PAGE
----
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Permanent link to archive for Friday, July 16, 2004. Friday, July 16, 2004

Russ Beattie says we should be careful not to give the Republicans ammo to kill Kerry. I am sorry Russ, I'm not worried about that. I'm more worried that the Dems are too flustered by the hardball tacticts of the Reps to fight back. I am not a Democrat. I plan to vote for Kerry because Bush is a disaster. If the Republicans see the error of their ways and deny Bush the nomination I plan to consider voting for their candidate. I'm listening. I just won't vote for Bush, no way. He's a bad man. Permanent link to this item in the archive.

THINK!Arrived at the hotel, super wiped-out, lots of driving, and it's hot. Watched William Safire on the News Hour, he's a senior NY Times columnist, Republican, defender of George Bush. Watching him squirm, he's a really smart guy, he was cornered, and resorted to the desperate story about how evil Saddam was, how he killed his own people, and how the US goes after guys like that. What a crock of shit. Let's make a list of all the despots in the world, and then check off the ones that the US has gone after, and while we're at it, add a star next to each one who we've funded while he was killing his own people. And we've stopped reminding losers like Safire about the supposed connection between al Qaeda and Saddam. No more letting him off the hook. He's got a job that you have to be pretty smart to keep. Don't let him play dumb.  Permanent link to this item in the archive.

Off to New Mexico. See you in Mountain Time! Permanent link to this item in the archive.

1:23PM Central: Miracles of modern aviation, they have WiFi in Dallas airport. Was able to get my email, and even do a tiny bit of programming while waiting for the next flight. It's super hot in Dallas, not that that's a major surprise.  Permanent link to this item in the archive.

Apparently interment, a term I use below is not what happened to the Japanese. My mailbox is full of notes to that effect. I fixed it. I wrote that passage quickly while waiting for my ride to the airport this morning. No flames from LBJ or FDR or TBL. Whew! Permanent link to this item in the archive.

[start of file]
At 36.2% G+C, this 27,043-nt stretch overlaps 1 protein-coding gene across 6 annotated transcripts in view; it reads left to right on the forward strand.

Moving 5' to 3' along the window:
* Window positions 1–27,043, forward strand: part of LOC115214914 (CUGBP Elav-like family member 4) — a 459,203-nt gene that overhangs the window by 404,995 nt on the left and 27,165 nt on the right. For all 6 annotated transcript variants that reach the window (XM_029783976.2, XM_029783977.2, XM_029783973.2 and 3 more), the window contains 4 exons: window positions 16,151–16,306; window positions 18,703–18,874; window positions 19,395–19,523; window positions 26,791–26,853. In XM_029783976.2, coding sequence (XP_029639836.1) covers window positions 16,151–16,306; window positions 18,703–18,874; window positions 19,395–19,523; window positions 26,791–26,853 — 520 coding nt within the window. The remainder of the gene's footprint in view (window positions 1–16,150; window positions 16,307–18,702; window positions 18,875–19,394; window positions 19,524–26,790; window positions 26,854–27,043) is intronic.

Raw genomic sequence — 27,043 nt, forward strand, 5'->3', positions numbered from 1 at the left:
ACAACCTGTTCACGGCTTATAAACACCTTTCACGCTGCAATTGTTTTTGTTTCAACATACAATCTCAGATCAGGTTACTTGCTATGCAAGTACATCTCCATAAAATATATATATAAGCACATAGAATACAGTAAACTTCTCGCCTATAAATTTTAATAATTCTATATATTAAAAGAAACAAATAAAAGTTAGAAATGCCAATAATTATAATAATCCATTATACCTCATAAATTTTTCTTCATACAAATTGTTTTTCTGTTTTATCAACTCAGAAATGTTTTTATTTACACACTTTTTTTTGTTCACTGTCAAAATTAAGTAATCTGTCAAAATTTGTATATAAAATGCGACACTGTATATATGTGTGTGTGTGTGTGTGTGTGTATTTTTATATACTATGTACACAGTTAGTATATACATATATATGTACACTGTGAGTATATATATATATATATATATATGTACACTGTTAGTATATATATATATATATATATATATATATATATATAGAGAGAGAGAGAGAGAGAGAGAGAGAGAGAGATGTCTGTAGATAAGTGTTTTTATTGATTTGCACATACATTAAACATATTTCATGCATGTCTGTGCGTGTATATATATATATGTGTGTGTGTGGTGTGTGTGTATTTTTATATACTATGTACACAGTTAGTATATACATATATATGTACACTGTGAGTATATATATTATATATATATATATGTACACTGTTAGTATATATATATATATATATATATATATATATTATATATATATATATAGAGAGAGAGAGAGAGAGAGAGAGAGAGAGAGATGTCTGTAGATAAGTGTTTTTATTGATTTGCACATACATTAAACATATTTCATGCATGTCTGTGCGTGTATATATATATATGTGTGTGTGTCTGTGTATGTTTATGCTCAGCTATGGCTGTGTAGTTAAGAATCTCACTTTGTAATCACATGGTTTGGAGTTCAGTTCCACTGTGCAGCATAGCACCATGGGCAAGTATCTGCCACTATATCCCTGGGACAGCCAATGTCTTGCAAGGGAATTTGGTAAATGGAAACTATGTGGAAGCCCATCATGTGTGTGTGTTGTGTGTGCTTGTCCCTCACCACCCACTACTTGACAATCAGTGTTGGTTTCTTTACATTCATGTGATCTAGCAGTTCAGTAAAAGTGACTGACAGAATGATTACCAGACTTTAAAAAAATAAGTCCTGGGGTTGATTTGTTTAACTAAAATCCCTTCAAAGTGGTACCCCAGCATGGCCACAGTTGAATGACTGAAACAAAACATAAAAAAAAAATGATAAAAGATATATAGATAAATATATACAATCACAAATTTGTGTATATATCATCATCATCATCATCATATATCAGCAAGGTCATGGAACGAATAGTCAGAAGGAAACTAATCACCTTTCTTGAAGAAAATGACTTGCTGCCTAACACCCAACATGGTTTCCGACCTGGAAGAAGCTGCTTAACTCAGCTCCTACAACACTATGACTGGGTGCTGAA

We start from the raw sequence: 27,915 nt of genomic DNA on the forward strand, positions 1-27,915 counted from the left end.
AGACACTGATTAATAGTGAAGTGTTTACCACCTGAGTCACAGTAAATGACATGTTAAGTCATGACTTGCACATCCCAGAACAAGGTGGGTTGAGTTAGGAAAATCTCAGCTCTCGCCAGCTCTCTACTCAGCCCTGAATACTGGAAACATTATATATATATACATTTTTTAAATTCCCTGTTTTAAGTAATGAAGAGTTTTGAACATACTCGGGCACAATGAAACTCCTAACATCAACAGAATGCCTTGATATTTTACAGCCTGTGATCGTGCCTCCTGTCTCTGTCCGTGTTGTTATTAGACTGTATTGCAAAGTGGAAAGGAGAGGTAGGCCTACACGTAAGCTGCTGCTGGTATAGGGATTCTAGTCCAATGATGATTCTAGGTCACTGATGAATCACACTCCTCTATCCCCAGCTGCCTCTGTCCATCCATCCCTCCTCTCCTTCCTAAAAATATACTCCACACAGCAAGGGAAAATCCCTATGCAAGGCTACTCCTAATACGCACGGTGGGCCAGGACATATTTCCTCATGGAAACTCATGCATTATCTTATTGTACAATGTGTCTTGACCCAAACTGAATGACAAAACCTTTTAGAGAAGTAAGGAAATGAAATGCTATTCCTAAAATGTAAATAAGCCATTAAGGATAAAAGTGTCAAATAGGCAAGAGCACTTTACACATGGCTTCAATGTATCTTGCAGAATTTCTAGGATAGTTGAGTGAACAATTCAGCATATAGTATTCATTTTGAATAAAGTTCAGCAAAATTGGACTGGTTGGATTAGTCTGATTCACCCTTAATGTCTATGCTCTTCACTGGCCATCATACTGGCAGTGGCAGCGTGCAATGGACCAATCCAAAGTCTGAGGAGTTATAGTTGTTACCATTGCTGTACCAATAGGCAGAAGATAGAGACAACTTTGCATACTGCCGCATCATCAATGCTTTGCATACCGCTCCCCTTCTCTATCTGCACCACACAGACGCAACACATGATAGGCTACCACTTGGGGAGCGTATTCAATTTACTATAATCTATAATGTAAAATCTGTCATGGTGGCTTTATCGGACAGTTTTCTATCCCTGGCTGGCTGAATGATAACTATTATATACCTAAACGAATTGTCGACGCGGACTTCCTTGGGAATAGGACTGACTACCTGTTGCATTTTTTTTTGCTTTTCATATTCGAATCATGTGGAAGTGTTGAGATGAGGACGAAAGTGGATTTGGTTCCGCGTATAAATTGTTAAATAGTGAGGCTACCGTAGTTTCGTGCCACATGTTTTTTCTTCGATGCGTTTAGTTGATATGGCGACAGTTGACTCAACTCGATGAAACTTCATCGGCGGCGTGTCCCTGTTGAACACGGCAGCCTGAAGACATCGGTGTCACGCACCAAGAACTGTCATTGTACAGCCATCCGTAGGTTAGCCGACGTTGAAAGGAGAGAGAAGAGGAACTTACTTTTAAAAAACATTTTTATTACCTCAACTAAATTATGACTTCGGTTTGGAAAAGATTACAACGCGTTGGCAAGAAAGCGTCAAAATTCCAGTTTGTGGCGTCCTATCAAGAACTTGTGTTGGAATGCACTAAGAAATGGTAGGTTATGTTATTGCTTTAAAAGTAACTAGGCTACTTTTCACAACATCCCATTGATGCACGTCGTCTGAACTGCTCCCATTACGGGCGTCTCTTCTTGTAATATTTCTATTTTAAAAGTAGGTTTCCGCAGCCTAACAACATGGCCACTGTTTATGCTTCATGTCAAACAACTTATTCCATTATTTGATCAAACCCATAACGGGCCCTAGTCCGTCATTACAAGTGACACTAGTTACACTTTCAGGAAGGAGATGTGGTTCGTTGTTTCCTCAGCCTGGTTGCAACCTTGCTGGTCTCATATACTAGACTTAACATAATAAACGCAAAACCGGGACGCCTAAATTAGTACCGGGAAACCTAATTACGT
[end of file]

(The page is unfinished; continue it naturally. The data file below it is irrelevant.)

Paolo says the STES conference was great. It's cool to see people experimenting with new formats. We have to try out new ideas now that we have blogs (everyone's a journo) and the rooms have WiFi, and the concept of "audience" is fading.  Permanent link to this item in the archive.

An non-nonsense guide to Semantic Web specs for XML people. Permanent link to this item in the archive.

BTW, I read the guide above, the writing style is very clear and friendly. Bravo. Not even slightly condescending, I was a math major who focused on graph theory, believe it or not, so the technical concepts of RDF don't escape me, never have. Sad to say even after reading this piece, I still don't get why I should be interested in it. I don't think it's ever going to get built, no matter how much people's eyes glaze over when talking about it. I could explain why RSS was good, and even that took years of hard development work to make it take off. There's no pleasure pill buried inside this stuff. Until you learn what it will do for ordinary people, honest developers won't jump. Permanent link to this item in the archive.

Johnson and FDR Permanent link to this item in the archive.

I'm taking an audio course in the Presidency in the 20th Century, produced by Barnes & Noble. The teacher goes through each of the people who held the office last century, starting with Teddy Roosevelt, skipping William Howard Taft (other than to say he was TR's hand-picked successor, and a man with no vision), going deep on Woodrow Wilson, skipping the three Republican presidents of the 1920's, then going deep on FDR, Truman, Eisenhower, Kennedy and I'm now learning about Johnson and Vietnam, from the historian's point of view.

FDR understood that he couldn't enter World War II until the public was ready. He did all kinds of half-steps, cash-and-carry, lend-lease, and sold it to them and they bought it because he was so cheerful and reassuring. Finally, after Pearl Harbor, the public was engaged, and wanted to get even. "A date which will live in infamy." He fed the frenzy, interning American citizens of Japanese descent, as a way to give the public a sense something was happening as he geared up for war. (History remembers this as a terrible thing, and it was, but the context is often omitted.)

While LBJ wasn't the first President to escalate in Vietnam, he was the one who decided to go to war. But when he did it, he never tested the public's support for the war, was warned that they wouldn't support it, ignored the warning, at the last minute he offered Ho Chi Minh a billion dollars, his own Great Society, was turned down, and the war began, quietly, with no announcement, no great speech. He used the Gulf of Tonkin Resolution as his cover. We won World War II, which was a much bigger war, covering much more territory, with a much better equipped enemy; Vietnam was a disaster. In other words, try as hard as you want to be right, but if you haven't convinced the people to fund the war with their wealth and the lives of their children, it ain't going to happen.

I'm thinking of course of the great commander-in-chief of the Semantic Web, Tim Berners-Lee. Like Johnson, he had a vision for a great society, the HTML web, but let it languish while he fought a no-way-to-win war in Semantic Web Land.


Last update: Friday, July 16, 2004 at 9:09 PM Eastern.

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